"Very well. I can tell you positively, that your aunt was the person who turned Miss Jethro out of the school. When I get home, I will send you a letter that proves it."
Emily's head sank on her breast. "Why do I only hear of this now?" she said.
"Because I had no reason for letting you know of it, before to-day. If I have done nothing else, I have at least succeeded in keeping you and Miss Jethro apart."
Emily looked at him in alarm. He went on without appearing to notice that he had startled her. "I wish to God I could as easily put a stop to the mad project which you are contemplating."
"The mad project?" Emily repeated. "Oh, Doctor Allday. Do you cruelly leave me to myself, at the time of all others, when I am most in need of your sympathy?"
That appeal moved him. He spoke more gently; he pitied, while he condemned her.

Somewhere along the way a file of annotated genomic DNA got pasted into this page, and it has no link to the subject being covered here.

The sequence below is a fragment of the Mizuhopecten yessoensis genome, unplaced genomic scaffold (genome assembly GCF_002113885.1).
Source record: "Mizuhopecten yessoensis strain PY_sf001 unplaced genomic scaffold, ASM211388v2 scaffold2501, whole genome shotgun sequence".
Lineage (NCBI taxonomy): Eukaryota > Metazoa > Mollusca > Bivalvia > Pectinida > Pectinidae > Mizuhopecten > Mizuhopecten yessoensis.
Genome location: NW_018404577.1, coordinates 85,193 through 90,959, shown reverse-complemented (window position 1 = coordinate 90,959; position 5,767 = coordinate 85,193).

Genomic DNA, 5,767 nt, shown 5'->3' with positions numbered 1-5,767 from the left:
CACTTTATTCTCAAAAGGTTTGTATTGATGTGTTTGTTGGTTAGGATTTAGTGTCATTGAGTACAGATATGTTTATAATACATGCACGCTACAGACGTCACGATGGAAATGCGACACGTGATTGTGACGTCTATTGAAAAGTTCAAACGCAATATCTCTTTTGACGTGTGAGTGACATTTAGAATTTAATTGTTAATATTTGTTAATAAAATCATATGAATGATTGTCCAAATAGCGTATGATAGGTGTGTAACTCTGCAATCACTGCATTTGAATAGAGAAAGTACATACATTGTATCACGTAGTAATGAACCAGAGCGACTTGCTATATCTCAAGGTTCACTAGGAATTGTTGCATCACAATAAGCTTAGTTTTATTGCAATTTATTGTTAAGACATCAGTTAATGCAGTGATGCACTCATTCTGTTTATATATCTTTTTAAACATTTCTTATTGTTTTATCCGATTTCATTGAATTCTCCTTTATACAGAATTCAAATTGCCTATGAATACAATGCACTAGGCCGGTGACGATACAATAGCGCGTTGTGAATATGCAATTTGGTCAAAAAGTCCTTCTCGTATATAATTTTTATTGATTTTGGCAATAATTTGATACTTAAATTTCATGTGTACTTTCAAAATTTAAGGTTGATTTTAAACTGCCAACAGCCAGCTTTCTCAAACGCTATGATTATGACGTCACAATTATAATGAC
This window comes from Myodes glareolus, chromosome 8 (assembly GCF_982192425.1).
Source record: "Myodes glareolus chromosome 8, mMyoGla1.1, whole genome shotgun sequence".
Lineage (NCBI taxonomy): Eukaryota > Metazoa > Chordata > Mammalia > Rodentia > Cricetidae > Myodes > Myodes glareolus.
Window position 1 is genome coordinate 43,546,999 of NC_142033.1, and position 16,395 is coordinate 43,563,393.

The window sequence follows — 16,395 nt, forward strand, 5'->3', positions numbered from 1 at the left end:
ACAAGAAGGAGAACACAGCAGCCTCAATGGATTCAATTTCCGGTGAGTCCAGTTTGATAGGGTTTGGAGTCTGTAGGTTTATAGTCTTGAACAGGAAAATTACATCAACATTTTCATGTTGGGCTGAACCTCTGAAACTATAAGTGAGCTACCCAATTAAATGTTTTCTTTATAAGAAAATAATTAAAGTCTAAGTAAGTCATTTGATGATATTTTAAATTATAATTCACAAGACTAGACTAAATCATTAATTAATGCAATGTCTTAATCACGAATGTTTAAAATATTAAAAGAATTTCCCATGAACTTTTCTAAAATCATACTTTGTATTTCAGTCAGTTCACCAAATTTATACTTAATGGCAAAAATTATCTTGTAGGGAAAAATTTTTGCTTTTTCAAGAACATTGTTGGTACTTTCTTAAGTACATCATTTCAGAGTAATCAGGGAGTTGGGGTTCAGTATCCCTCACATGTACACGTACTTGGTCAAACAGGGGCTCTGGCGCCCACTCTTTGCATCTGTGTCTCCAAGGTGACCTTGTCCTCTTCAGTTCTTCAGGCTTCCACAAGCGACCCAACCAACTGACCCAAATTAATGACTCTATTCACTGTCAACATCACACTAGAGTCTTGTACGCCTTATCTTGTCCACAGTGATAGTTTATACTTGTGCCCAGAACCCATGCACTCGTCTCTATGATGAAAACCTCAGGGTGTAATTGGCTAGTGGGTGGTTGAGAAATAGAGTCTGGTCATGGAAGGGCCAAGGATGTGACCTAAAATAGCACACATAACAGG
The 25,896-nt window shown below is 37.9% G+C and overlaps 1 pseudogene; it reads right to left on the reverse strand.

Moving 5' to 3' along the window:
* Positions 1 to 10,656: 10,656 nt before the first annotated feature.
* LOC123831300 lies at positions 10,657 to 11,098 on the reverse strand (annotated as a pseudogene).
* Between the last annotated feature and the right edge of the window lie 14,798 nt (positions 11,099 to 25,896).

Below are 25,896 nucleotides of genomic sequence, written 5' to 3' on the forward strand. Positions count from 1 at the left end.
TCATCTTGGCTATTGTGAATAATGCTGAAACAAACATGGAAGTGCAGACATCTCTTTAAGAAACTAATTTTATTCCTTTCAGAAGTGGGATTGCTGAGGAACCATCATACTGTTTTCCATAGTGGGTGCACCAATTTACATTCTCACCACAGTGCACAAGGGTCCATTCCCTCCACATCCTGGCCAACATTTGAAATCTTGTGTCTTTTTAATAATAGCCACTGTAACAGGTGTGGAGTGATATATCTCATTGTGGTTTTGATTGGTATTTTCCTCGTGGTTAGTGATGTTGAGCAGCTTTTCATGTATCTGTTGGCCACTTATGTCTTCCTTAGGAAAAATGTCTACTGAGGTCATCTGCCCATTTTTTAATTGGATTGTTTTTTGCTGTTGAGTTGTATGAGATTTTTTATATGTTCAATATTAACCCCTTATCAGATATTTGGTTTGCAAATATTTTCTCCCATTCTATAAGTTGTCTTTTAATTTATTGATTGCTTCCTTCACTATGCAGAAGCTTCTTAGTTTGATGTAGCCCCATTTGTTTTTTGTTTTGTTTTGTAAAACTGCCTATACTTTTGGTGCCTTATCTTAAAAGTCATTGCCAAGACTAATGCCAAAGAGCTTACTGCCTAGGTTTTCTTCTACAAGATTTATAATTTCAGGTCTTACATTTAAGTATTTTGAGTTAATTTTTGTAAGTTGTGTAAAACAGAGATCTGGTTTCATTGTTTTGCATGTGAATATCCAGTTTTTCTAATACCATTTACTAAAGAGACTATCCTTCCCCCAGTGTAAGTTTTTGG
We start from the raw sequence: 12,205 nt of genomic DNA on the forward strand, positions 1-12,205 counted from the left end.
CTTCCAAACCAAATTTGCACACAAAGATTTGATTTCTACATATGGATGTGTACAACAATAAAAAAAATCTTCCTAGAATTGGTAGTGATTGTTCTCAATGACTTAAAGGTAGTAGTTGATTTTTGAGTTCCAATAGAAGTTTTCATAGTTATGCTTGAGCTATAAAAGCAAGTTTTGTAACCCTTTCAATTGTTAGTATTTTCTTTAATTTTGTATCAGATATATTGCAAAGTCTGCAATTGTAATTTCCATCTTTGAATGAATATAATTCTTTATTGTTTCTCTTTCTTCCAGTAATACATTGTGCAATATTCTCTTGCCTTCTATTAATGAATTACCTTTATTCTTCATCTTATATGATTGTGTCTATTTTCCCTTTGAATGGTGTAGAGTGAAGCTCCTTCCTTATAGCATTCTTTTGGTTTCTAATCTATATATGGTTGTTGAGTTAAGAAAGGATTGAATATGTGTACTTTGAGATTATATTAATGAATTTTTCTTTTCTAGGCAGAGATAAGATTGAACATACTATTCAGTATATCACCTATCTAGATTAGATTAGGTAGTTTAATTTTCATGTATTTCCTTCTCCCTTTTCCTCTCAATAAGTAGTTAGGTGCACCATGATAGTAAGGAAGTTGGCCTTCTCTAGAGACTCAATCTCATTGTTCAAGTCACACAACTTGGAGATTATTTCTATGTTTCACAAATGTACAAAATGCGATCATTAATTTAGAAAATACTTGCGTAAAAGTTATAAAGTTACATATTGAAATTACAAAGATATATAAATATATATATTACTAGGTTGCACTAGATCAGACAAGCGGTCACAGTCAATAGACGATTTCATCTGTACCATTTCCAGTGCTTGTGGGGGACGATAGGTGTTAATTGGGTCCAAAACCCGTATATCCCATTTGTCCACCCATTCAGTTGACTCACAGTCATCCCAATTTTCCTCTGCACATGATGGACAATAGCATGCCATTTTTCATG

"My poor dear child, I should be cruel indeed, if I encouraged you. You are giving yourself up to an enterprise, so shockingly unsuited to a young girl like you, that I declare I contemplate it with horror. Think, I entreat you, think; and let me hear that you have yielded--not to my poor entreaties--but to your own better sense!" His voice faltered; his eyes moistened. "I shall make a fool of myself," he burst out furiously, "if I stay here any longer. Good-by."
She walked to the window, and looked out at the fair morning. No one to feel for her--no one to understand her--nothing nearer that could speak to poor mortality of hope and encouragement than the bright heaven, so far away! She turned from the window. "The sun shines on the murderer," she thought, "as it shines on me."